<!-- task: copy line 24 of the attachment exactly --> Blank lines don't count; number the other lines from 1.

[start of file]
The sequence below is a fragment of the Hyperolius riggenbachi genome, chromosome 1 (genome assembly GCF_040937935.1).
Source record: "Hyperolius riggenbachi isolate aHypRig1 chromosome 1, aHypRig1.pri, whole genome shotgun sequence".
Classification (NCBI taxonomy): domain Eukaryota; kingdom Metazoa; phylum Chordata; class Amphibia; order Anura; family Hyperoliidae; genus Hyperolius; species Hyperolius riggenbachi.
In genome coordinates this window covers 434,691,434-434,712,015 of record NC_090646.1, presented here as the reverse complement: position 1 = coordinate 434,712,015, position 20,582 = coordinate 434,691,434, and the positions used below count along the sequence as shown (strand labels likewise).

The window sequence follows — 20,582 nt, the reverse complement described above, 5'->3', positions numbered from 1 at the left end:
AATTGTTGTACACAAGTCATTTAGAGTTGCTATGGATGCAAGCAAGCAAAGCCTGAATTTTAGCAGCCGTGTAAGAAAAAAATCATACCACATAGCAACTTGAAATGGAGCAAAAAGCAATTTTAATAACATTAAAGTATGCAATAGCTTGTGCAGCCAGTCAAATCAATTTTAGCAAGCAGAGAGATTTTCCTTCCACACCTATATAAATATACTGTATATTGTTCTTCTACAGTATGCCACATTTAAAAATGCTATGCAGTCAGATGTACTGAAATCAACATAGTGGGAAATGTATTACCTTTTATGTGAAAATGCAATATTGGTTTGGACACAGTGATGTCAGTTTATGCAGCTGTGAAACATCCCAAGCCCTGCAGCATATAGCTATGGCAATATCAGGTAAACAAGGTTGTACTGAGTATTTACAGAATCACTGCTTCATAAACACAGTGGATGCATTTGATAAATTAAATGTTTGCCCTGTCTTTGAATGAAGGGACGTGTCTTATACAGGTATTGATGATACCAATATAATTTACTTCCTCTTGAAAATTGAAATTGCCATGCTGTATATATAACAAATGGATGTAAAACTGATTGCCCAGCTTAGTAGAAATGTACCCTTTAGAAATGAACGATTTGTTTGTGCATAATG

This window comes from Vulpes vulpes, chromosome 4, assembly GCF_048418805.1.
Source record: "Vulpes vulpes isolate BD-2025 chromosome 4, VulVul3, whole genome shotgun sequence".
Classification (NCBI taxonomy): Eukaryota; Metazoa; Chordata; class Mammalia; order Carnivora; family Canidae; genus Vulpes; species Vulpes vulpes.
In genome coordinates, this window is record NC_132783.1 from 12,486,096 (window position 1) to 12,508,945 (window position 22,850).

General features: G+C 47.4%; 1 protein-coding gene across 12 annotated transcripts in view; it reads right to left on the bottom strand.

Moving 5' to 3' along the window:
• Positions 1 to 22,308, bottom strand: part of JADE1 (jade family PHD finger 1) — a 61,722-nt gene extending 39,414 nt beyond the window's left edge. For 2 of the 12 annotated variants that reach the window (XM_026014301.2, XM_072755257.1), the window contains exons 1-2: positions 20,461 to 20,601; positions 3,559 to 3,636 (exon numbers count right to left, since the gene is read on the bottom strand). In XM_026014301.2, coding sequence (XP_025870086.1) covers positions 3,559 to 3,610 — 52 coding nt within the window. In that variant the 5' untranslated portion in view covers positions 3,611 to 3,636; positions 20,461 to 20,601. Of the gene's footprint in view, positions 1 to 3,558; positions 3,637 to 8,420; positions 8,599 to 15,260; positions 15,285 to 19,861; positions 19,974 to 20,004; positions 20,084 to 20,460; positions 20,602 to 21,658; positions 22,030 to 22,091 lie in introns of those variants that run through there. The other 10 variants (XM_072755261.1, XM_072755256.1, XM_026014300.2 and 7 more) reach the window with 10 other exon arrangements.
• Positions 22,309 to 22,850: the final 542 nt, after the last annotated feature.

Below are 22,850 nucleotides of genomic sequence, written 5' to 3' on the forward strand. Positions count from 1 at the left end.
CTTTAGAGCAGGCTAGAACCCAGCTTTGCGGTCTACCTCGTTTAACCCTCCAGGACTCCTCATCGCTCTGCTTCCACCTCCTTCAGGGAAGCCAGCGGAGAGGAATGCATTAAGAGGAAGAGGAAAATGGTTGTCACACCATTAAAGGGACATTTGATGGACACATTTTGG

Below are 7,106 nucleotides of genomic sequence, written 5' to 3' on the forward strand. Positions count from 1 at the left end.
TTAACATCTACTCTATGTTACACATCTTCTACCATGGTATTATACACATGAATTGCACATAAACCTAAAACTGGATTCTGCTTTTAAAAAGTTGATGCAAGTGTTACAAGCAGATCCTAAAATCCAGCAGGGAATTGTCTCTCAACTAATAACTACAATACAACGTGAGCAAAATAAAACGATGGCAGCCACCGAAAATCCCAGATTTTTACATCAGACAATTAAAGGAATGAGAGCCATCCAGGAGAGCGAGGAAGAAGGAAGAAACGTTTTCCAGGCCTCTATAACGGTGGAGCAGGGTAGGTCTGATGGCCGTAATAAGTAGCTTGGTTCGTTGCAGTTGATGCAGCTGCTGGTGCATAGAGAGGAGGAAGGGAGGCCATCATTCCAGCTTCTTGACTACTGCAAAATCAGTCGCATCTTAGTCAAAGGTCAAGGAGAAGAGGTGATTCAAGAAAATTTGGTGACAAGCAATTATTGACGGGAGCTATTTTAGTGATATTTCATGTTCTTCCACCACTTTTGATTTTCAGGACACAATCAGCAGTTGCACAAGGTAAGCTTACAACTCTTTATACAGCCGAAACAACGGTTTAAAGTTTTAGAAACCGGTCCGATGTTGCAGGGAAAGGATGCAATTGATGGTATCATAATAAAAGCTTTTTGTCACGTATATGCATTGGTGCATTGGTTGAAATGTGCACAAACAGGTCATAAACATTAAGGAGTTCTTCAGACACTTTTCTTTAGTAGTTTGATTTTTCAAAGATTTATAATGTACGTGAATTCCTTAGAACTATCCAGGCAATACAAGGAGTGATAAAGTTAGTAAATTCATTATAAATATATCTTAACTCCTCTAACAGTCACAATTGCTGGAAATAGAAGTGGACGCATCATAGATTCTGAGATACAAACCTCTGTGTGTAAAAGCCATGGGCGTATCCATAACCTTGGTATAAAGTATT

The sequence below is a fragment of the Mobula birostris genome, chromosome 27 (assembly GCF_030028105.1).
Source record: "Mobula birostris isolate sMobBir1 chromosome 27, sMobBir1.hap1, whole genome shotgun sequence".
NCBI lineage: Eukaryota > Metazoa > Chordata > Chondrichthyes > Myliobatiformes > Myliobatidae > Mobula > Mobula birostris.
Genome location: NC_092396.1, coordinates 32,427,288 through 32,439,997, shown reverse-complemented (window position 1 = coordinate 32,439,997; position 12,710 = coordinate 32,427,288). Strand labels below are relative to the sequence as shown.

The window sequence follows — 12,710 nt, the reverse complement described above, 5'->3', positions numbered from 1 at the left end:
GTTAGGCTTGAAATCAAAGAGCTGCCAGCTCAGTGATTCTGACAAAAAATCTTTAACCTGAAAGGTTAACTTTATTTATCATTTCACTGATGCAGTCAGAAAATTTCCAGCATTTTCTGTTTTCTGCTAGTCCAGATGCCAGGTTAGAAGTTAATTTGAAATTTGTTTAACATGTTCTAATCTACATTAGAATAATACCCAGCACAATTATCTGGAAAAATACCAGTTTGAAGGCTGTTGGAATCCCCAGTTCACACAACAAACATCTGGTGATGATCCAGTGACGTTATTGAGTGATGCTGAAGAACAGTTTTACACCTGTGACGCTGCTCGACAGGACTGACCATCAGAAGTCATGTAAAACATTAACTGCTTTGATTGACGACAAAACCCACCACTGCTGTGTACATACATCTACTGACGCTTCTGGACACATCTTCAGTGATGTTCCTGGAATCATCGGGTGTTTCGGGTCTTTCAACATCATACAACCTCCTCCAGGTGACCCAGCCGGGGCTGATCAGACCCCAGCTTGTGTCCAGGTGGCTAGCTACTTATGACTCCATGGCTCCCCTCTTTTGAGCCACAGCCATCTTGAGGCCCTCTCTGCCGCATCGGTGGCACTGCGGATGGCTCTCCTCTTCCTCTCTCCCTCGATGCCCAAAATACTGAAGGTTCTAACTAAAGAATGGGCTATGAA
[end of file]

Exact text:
GTTAGGCTTGAAATCAAAGAGCTGCCAGCTCAGTGATTCTGACAAAAAATCTTTAACCTGAAAGGTTAACTTTATTTATCATTTCACTGATGCAGTCAGAAAATTTCCAGCATTTTCTGTTTTCTGCTAGTCCAGATGCCAGGTTAGAAGTTAATTTGAAATTTGTTTAACATGTTCTAATCTACATTAGAATAATACCCAGCACAATTATCTGGAAAAATACCAGTTTGAAGGCTGTTGGAATCCCCAGTTCACACAACAAACATCTGGTGATGATCCAGTGACGTTATTGAGTGATGCTGAAGAACAGTTTTACACCTGTGACGCTGCTCGACAGGACTGACCATCAGAAGTCATGTAAAACATTAACTGCTTTGATTGACGACAAAACCCACCACTGCTGTGTACATACATCTACTGACGCTTCTGGACACATCTTCAGTGATGTTCCTGGAATCATCGGGTGTTTCGGGTCTTTCAACATCATACAACCTCCTCCAGGTGACCCAGCCGGGGCTGATCAGACCCCAGCTTGTGTCCAGGTGGCTAGCTACTTATGACTCCATGGCTCCCCTCTTTTGAGCCACAGCCATCTTGAGGCCCTCTCTGCCGCATCGGTGGCACTGCGGATGGCTCTCCTCTTCCTCTCTCCCTCGATGCCCAAAATACTGAAGGTTCTAACTAAAGAATGGGCTATGAA